Irshad Ahmad an aspiring boy who was full of life in his teenage met a dreadful situation which halted his future life and everywhere he could see the dark face of his disabled life. Irshad, 15year old then, was a metric pass aspiring student and was a resident of Silikote near Line of Control (LoC) in Uri region of Baramulla district. On November 1, 2001 morning, Irshad was outside his home, sitting under the shade of a tree. He came out of his home after so many days due to continuous and heavy firing between two nuclear armies. During all that time, he along with over 500 villagers were taking shelter in underground bunkers constructed by government with help from Ministry of Defense. ‘In the morning of my unlucky day, I ventured out from the bunker after taking tea. I was having a look over the damage caused by mortar shells, ‘he recalls. ‘All of the sudden heavy exchange of shelling took place and one of the deadly shells hit my leg which left me physically challenged’.

After two years, Irshad-a brother of five sisters lost his mother Saaja Begum who stepped on a landmine when she was grazing cattle in a nearby field. Seventy year old Bashir Ahmad, a native, and village head man of Tilawari reminds the sour history of this mountainous village. He claims that the conflict has consumed scores of lives with majority of them falling victims to the land mines planted in and around the habitation. ‘Rehman joo also died after he stepped over a landmine in 1970. Ghulam Qadir lost his leg same year and there are so many others who died or have suffered fatal injuries in land mine blasts which continued till 90’s,’he says.

Following the rising level of landmine blasts in early 90’s, army took precautionary initiatives and encircled  the ‘deadly zones’ with razor wires to restrict the movement of people but still posing the threat to the kids playing in the fields.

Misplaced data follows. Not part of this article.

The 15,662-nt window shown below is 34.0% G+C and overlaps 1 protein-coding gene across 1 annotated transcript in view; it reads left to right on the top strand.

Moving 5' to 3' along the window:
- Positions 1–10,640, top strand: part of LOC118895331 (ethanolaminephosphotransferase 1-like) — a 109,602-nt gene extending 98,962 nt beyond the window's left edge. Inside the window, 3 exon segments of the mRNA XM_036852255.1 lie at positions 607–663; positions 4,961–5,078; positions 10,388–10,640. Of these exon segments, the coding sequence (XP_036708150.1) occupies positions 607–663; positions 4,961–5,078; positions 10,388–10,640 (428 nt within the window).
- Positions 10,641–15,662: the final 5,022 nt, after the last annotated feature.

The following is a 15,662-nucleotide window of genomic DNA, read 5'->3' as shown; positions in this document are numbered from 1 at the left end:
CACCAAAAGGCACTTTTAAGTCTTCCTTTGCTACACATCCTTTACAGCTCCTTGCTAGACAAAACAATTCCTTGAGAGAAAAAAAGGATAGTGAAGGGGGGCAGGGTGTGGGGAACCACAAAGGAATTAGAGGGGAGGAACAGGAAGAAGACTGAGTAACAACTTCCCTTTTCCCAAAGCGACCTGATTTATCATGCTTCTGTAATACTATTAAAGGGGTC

The major source of livelihood for the border residents is cattle raising which continues to suffer in various villages. Villagers complain that they can’t graze their cattle independently in the fields with so many incidents in past where they have lost live stock after entering into restricted areas.

Besides humans, animals too have fallen victim to the land mine blasts. ‘Several years ago, a leopard felt victim to the landmine blast. His body was ripped apart and was found hanging on the trees,’ says a villager.

Following the silence of guns which can break anytime, the villagers are demanding the lifting of curbs from army. The landmines and wires installed around the village has virtually turned it into the highly fortified prison and restricted the movement of natives as well as the cattle that are always in danger.

The ceasefire agreement brought paradigm shift in Indo-Pak relations and paved way for historical Confidence Building Measures but still the common people of that remote area are frustrated by their miserable lives.